Two churches on a Sunday

By: Modesto P. Sa-onoy

July 7 in Maryland was a remarkable Sunday. First, we attended a Catholic Mass and after a hearty American breakfast, we went to the Sunday services at a Lutheran Church where our host is the president of its council. His wife is a Catholic but he joined us at the Catholic Mass.

As we know the Lutheran Church founded by Martin Luther is the first Christian Church in the West to separate from the Catholic faith. Luther was excommunicated as a heretic and stripped of his faculty as a priest. His priesthood cannot be erased since ordination has an indelible or permanent character that cannot be dissolved. He is a priest forever, as his ordination told him.

However through excommunication, a priest can no longer perform a licit act inherent in the priesthood, like offering the Holy Sacrifice of the Mass, hearing confessions and giving absolution and other sacraments. Thus from the Catholic point of view, the Lutherans cannot offer the Holy Eucharist and its most important part, the consecration of the host and the wine for transubstantiation into the Body and Blood of Christ that the faithful receive in Holy Communion.

Naturally, the Lutherans have no Mass but a service of worship where its faithful gather to comply with their obligation to honor the Lord’s Day that according to Catholic liturgical falls on Sundays. Among the Christian churches, only the Seventh Day Adventists observe the Lord’s Day on Saturdays.

This is the first time I attended a Lutheran service. I have attended the “Mass” of the schismatic Aglipayan Church for funerals of friends. The Aglipayan priest follows almost everything that is done in a Catholic Mass, except the sequences of the rituals. The Aglipayans, however, consume all the bread they “consecrated” so that they have no Host in reserve as in Catholic churches.

The Lutheran service was very simple. It consisted of readings, a homily, and communion. The readings are mainly expositions on various topics not necessarily based on the Gospel of that day. Lay leaders read the text already prepared by the pastor so that there was no need for elaboration. That day they had the usual four readings.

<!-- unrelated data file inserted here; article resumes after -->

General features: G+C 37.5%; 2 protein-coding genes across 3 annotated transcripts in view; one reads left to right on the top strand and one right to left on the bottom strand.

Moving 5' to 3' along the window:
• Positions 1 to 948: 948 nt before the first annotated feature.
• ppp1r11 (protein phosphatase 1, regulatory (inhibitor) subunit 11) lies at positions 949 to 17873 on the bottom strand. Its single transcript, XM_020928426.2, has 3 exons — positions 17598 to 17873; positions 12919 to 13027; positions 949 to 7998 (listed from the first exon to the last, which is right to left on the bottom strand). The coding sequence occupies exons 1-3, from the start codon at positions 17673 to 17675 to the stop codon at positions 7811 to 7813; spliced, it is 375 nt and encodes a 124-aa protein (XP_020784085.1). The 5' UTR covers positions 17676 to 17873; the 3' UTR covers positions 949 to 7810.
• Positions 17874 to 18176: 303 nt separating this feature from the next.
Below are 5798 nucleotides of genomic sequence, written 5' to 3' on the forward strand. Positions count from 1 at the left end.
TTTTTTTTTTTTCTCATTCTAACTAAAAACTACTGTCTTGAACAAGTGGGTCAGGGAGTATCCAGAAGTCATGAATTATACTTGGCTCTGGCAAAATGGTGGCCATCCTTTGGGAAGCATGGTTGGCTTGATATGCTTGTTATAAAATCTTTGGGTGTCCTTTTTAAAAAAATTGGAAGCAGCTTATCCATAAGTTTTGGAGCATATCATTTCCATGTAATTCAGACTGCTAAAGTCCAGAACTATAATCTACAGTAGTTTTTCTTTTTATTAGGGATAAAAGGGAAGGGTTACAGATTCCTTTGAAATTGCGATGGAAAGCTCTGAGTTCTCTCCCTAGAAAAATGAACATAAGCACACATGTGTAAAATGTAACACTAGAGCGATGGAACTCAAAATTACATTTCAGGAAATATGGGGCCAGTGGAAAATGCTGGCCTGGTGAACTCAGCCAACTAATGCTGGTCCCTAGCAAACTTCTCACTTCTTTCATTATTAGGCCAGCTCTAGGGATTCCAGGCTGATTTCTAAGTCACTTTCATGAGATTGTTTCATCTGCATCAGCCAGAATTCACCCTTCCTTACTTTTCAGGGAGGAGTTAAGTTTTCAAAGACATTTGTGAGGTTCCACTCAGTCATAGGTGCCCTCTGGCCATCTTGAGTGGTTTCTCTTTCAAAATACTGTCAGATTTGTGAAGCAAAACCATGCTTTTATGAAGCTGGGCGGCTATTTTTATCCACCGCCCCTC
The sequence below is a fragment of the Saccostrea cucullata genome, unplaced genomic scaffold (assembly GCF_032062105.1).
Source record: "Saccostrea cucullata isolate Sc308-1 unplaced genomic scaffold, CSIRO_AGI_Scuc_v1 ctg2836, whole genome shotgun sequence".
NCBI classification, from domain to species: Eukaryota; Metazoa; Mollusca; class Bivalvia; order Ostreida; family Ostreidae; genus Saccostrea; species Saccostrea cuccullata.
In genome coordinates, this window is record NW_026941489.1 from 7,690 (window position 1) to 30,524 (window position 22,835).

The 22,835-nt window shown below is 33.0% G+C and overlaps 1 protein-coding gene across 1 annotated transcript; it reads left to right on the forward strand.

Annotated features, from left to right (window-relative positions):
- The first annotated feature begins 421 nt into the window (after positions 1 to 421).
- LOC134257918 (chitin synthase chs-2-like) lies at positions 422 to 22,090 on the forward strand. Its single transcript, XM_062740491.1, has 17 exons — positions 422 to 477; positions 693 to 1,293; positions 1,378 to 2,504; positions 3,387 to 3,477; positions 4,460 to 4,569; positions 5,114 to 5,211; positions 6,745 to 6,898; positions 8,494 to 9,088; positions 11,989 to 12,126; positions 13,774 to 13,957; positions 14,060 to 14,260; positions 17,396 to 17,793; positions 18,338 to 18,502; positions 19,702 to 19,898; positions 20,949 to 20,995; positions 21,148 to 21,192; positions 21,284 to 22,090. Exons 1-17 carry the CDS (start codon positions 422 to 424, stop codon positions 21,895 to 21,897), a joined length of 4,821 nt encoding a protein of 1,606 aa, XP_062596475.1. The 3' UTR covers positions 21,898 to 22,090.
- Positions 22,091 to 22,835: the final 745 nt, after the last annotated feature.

After the readings, the pastor delivered his homily, also already prepared and therefore he was able to stick to a particular subject. On that day, the homily was on forgiveness and he did quite well with clear examples worth emulating.

While in a Catholic Mass, the celebrant wears a cassock, a chasuble over it and a stole around his neck, the Lutheran pastor wore only the cassock and the stole that I think also follows the liturgical vestment of the Catholic priest. That Sunday was 14th Sunday in Ordinary Time and the Catholic vestment and stole were green. The pastor also wore a green stole over a white garment.

After the service, there was the communion but there was no consecration of the bread and wine. The Lutheran faithful receive bread and wine from the lay leaders. After the congregation had taken their communion, the pastor knelt down at the communion rail and received communion from a lay leader.

Understandably we did not come forward to receive their communion though I joined in one song I learned in my younger years.

The Lutherans do not believe in the Catholic doctrine on the Holy Eucharist so that their taking of the bread and the wine, like the Aglipayans and other Protestant denominations, are more of a symbol in contrast to the Catholic transubstantiation, the change of the essence or substance of the bread into the Body of Christ and the wine into His Blood. Consequently, the treatment of the bread and the wine is different. In the Catholic Church, only a priest can perform the act of transubstantiation.

Between the readings and the homily is a series of congregational singing, a common practice in Protestant religious services. In the Mass, the singing is intertwined with the liturgy. Unlike in the Catholic Mass where the liturgy is prescribed and followed throughout the world, the Lutheran rite is prepared by the individual pastor. The uniformity of the Catholic liturgy makes it possible for faithful to worship anywhere in the world.

After the service, the faithful gathered for their usual mid-morning snack. We joined them and met the pastor and a few leaders.